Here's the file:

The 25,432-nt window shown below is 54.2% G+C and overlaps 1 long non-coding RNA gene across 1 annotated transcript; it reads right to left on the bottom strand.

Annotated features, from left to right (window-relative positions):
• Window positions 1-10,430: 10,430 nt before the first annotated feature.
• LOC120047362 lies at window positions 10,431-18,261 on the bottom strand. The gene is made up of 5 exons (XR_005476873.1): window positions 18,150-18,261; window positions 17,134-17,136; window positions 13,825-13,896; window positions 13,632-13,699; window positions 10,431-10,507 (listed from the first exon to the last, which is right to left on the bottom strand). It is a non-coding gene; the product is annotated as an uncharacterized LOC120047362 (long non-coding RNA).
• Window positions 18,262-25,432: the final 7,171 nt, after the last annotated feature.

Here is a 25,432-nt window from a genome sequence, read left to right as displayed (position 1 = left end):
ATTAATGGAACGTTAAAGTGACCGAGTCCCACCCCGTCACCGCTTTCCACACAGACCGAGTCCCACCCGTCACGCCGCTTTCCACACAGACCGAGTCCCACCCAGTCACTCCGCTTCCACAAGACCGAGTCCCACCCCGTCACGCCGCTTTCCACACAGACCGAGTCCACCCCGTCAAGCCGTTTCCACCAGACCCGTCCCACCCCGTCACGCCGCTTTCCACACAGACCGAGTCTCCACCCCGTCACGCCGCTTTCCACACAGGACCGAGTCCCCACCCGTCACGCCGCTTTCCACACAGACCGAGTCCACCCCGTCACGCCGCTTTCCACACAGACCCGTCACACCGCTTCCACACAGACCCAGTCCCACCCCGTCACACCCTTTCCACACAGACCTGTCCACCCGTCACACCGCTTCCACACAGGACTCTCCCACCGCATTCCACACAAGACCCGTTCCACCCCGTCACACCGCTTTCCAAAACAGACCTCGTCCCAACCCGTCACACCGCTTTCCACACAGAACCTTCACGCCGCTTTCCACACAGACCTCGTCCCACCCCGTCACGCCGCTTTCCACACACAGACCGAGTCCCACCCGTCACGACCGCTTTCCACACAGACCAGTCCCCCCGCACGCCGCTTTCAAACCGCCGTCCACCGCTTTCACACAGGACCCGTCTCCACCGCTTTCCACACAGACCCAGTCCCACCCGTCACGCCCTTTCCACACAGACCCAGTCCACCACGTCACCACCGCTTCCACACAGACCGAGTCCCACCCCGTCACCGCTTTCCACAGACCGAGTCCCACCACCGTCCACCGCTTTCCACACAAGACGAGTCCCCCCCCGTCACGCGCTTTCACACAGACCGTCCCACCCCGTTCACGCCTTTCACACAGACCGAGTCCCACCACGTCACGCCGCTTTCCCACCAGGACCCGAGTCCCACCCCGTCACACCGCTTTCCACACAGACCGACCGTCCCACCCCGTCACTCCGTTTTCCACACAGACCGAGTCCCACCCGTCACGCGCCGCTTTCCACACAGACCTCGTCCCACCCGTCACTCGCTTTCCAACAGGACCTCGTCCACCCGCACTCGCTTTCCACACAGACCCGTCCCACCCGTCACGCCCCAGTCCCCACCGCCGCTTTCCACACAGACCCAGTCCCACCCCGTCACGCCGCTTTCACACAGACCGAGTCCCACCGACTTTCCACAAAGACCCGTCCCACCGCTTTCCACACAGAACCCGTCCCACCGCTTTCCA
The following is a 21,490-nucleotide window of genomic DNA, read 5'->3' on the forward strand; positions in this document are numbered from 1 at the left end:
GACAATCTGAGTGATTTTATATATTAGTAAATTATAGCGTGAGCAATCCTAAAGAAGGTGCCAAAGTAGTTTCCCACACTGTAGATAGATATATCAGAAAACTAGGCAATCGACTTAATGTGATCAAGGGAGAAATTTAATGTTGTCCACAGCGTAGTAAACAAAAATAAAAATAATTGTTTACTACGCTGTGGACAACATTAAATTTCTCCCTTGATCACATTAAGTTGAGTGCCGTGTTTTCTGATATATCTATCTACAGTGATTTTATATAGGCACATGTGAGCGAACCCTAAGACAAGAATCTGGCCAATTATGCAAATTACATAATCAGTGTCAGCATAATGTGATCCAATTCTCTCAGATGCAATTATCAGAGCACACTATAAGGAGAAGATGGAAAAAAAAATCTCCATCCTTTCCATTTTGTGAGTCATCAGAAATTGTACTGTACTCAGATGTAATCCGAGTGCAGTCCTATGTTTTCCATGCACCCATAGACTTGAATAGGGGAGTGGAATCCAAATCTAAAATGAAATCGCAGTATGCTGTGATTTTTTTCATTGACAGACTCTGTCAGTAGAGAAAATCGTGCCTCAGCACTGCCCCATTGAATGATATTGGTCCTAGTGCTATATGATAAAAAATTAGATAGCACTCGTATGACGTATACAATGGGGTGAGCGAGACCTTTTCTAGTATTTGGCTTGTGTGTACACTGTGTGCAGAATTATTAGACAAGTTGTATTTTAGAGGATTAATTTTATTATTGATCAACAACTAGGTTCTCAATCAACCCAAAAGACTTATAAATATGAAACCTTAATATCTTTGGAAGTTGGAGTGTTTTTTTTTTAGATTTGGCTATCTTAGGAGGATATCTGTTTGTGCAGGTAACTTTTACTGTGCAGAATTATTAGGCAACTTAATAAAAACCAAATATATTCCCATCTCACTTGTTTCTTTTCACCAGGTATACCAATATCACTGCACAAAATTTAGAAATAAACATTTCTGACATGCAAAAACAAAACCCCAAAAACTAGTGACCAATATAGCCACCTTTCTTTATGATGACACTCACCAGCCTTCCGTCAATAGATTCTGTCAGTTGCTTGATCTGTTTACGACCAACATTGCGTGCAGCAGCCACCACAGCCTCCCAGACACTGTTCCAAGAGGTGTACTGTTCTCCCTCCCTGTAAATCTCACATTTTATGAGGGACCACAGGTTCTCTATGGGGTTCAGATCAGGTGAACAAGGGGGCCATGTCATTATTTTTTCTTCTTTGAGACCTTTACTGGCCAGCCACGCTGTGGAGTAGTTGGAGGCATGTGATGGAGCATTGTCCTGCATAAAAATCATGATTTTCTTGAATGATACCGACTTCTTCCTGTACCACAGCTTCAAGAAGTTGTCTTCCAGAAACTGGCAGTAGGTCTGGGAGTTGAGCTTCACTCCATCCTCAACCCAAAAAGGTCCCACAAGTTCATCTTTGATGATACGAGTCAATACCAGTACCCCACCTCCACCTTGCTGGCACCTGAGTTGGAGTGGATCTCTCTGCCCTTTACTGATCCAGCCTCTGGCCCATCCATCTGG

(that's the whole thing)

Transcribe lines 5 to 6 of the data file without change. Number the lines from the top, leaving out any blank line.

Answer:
• Window positions 18,262-25,432: the final 7,171 nt, after the last annotated feature.

Here is a 25,432-nt window from a genome sequence, read left to right as displayed (position 1 = left end):